Harder than it should be

Posted by Jim Jagielski on Friday, August 22. 2008 in Junk Drawer

Before I even start, I want to note a coupla things. First of all, I have never really owned a Windows system. Not to say I haven't bought them, but mostly for my sons and never for myself. I do run WinXP, but under VMWare Fusion on my Mac. Secondly, I have performed tons of upgrades of systems, from FreeBSD to OS X, but the upgrade from XP to Vista was a new one for me. And finally, I've built quite a few systems (physically) from the ground up. Sometimes it's even fun. But even with all that, the recent full upgrade of Jon's computer from a Pentium 4/WinXP system to a new Quad/Vista system was, to put it nicely, painful. Much more so, IMO, than it should have been...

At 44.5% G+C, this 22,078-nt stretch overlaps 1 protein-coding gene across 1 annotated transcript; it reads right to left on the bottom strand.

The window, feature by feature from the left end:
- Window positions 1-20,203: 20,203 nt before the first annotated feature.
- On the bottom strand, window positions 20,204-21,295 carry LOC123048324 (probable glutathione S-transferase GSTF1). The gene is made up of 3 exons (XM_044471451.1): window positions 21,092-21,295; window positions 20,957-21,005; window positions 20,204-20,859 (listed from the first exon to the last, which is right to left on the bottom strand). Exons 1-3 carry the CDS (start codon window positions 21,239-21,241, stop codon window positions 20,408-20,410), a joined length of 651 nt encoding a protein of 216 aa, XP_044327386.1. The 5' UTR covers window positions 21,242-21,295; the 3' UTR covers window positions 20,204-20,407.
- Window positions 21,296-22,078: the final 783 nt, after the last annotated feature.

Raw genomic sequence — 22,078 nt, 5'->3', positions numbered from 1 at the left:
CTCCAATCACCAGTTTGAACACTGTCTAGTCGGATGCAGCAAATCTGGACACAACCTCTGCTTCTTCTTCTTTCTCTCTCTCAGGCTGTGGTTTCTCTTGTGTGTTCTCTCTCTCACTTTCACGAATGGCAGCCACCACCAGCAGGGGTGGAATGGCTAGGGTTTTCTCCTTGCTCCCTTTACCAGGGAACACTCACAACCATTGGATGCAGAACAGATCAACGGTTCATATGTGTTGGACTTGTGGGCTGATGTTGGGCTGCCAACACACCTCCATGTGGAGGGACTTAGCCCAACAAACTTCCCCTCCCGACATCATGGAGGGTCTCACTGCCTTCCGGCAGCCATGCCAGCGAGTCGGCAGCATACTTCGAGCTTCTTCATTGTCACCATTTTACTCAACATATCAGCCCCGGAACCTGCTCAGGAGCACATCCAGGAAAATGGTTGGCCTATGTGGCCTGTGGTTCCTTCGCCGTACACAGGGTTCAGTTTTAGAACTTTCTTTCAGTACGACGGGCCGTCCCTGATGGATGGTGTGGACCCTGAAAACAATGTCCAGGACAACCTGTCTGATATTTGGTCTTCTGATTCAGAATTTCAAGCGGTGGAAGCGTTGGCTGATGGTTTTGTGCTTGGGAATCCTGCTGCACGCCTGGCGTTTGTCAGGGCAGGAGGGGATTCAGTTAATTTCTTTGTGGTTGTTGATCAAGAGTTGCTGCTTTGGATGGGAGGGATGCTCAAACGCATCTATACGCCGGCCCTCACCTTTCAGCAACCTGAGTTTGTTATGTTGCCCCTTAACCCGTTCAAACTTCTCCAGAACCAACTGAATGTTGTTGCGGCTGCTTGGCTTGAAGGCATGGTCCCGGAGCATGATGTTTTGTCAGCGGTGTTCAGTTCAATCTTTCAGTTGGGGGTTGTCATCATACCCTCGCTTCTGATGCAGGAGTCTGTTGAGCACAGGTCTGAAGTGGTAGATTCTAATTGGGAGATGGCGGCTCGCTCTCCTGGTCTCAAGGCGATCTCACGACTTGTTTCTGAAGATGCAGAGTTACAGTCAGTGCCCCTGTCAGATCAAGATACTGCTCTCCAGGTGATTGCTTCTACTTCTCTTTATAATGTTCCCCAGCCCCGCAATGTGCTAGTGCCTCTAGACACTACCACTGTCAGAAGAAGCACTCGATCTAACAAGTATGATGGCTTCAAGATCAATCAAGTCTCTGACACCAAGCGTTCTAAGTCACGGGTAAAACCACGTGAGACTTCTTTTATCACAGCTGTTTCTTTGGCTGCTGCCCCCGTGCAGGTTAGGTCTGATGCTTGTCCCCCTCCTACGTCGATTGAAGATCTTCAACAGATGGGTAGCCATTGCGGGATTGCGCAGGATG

Let's start off with the actual system itself. Jon spent a lot of time researching what sort of custom built system he wanted. Knowing that this would be something that would need to last him for awhile, he focused on looking at quality components, with an eye on "overbuilding", if you get my meaning. For example, why get an adequate power supply when, for a few dollars more, you could get a real workhorse (he decided on the Silencer 750 Crossfire). That's all well and good and smart in the long run. Same with the video card (a HIS HD4870 512 MB). OK cool... so the first thing to do is install the power supply into the case (Antec P182)... usually these things just slide right into the power supply bay... Hmmm it's not fitting too well. Not well at all. All the power connectors are braided, which is nice, but means that they are a lot stiffer that they "should be". Not only that, but the Silencer is deeper than a normal supply, so it's hitting the fan at the back of the bay. Not good. So it's time to remove the fan and squeeze the supply into place. Hmmm... for that to happen I need to feed all the connectors (and cables) through the opening between the power supply bay and the motherboard space. Ugg. The opening is pretty small. And with the braided cables, it's even harder. I finally get all the connectors thru and manage to squeeze the supply into place. Whew! Uh oh... I need to replace the fan and it's gonna be tight. Real tight. I manage to get it in, but I am uncomfortable with how close some of the braided connectors are to the fan. Some cable ties (which I have in my workshop downstairs) come to the rescue. It's not perfect, but it'll do. Meanwhile, I am looking at all this extra space behind the supply and fan which I know will be just wasted. I am halfway tempted to cut out the small aluminum wall that the fan is mounted on, move it back an inch or so and spot-weld it into place. I resist the urge. Next, motherboard time, which fits in fine and easy. Except for all those freaking power supply cables in the way. What a pain. I bunch 'em up and temporarily tie them off to the side, so I have easier access to the board. I make all the various connections for power and LED, etc (dang! Where are my needle-nose pliers? Oh, there they are.). Sure would be nice if some of those connectors were closer to the middle of the board instead of right at the end, where you are so close to the case. Oh well, that's done. Install the CPU and fan. No prob. Good thing I had thermal paste though (Arctic Silver 5 of course)... Press down on the cooling fan clamps. Hmmm... where's that satisfying "click" on the last clamp? Push harder. Still no click. Push harder still. Nothing. Start pushing harder and then stop myself before I snap the motherboard. Instead unclamp the other three and try again. Success this time! Install RAM... no problems at all... that was a nice break. Now the video card. Geez it's big. And boy it's close to the RAM SIMM slots. And boy, it's right in the middle of the motherboard itself. Need to reworry about all those freaking cables again. Getting them routed to go where they need to is gonna be tough with that huge freaking card in the way. Anyway, I lay them out (Boy that one seems awful close!) and snap the card into place (it should be noted that the installation instructions for the card were very clear: "Install card". That was it. Quite helpful). Add in the other cards (soundcard, wireless adaptor) and boy it's getting quite crowded in there. More cable routing issues. Now install the DVD and hard disk drives, minor re-rerouting of cable, more cable ties and it's pretty much done. Close it up and boot. Hey it works! Cool. Now time to install Vista. So we disconnect the XP disk from the old computer, install it into the new one (no, it did not go smoothly) adjust BIOS so it boots from the IDE drive before the SATA one and let it go. Ugg... XP refuses to boot from it. How nice. Replace the drive back into the old system and ask myself: do we try to install Vista on the old computer, then use something like SelfImage to move it to the new system and disk or do we try something else. The former concerns me because my fear is that after all the work, it still won't boot from the old disk. But I try anyway. What? Vista can't be installed over this version of XP without completely wiping out the whole system?? No thanks. So I decide to install XP on the new system and then use the Vista upgrade DVD to install Vista on it and then use Windows Easy Transfer to copy stuff from the old system to the new one. This seems safer to me. So we install XP on the new system. But first the disk needs to be formatted. Oh joy. 2 1/2 hours later, we can now officially start installing. <1 hour after that, XP is installed so we go ahead, load in the Vista upgrade DVD and install Vista. The install went surprisingly and pleasing well (and fast). Now it's time to transfer stuff over... Now at this point I should mention that I assumed that Windows Easy Transfer worked like OS X's Migration Assistant, which reads info off the disk of the old system and moves it to the new one (btw: Target Mode is just about one of the coolest things ever)... I was wrong. In any case going under that assumption I hooked up the old disk to the new system via my USB/IDE connector and mounted it under Windows. I then start Easy Transfer. Yes, I'm running on the new system. Yes, I want to transfer using an external disk. Huh? It's now asking me about transferring data via the network... and whether something is installed on the old system. No, it's right here, on this USB disk. I must be doing something wrong. Try again. And again. The old system is right *here* on this external disk... But no... that not how Easy Transfer works. Instead, you need to run it on the old system, which notes which files need to be moved over, it then puts them on the external disk (or flash drive or ....) and Easy Transfer, which is also running on the new system reads that info and the file and installs them here. VERY different from Migration Assistant. Very. The external disk isn't where the old system is, it's rather just scratch space for the transfer of the files. Easy Transfer assumes/requires that the old system is still up and running (at least from what I can tell)... So I just copied the entire disk to a folder on the new system. And Jon is looking to where he can buy an "Easy Transfer Cable" which is the preferred method of doing this. That way we have 2 options: hand copying of files, settings, etc or, if we find the cable, re-installing the old disk in the old system and trying that. It seems to me, it shouldn't be this hard...